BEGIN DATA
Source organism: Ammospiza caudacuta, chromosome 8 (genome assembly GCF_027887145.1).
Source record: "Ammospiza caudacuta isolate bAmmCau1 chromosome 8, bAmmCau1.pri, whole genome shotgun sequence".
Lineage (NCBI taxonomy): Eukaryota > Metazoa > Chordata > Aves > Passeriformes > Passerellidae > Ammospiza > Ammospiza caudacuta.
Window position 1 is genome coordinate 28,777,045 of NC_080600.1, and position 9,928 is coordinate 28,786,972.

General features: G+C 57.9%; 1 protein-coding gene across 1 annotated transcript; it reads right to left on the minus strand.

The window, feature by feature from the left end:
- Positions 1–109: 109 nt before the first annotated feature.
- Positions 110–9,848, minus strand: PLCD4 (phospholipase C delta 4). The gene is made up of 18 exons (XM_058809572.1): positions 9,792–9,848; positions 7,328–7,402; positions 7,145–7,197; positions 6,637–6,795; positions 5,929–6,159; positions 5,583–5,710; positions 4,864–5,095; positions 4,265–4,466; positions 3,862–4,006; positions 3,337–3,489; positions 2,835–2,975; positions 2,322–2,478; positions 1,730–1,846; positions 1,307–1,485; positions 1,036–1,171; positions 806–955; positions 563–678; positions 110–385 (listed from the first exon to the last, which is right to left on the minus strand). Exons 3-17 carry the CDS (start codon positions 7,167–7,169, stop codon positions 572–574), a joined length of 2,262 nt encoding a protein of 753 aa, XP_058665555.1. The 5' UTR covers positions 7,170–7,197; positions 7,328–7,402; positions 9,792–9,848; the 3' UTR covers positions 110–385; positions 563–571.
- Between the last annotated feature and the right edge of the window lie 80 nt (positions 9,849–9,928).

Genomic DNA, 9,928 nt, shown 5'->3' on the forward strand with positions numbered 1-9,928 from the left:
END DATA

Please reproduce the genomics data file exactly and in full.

Source organism: Ammospiza caudacuta, chromosome 8 (genome assembly GCF_027887145.1).
Source record: "Ammospiza caudacuta isolate bAmmCau1 chromosome 8, bAmmCau1.pri, whole genome shotgun sequence".
Lineage (NCBI taxonomy): Eukaryota > Metazoa > Chordata > Aves > Passeriformes > Passerellidae > Ammospiza > Ammospiza caudacuta.
Window position 1 is genome coordinate 28,777,045 of NC_080600.1, and position 9,928 is coordinate 28,786,972.

General features: G+C 57.9%; 1 protein-coding gene across 1 annotated transcript; it reads right to left on the minus strand.

The window, feature by feature from the left end:
- Positions 1–109: 109 nt before the first annotated feature.
- Positions 110–9,848, minus strand: PLCD4 (phospholipase C delta 4). The gene is made up of 18 exons (XM_058809572.1): positions 9,792–9,848; positions 7,328–7,402; positions 7,145–7,197; positions 6,637–6,795; positions 5,929–6,159; positions 5,583–5,710; positions 4,864–5,095; positions 4,265–4,466; positions 3,862–4,006; positions 3,337–3,489; positions 2,835–2,975; positions 2,322–2,478; positions 1,730–1,846; positions 1,307–1,485; positions 1,036–1,171; positions 806–955; positions 563–678; positions 110–385 (listed from the first exon to the last, which is right to left on the minus strand). Exons 3-17 carry the CDS (start codon positions 7,167–7,169, stop codon positions 572–574), a joined length of 2,262 nt encoding a protein of 753 aa, XP_058665555.1. The 5' UTR covers positions 7,170–7,197; positions 7,328–7,402; positions 9,792–9,848; the 3' UTR covers positions 110–385; positions 563–571.
- Between the last annotated feature and the right edge of the window lie 80 nt (positions 9,849–9,928).

Genomic DNA, 9,928 nt, shown 5'->3' on the forward strand with positions numbered 1-9,928 from the left: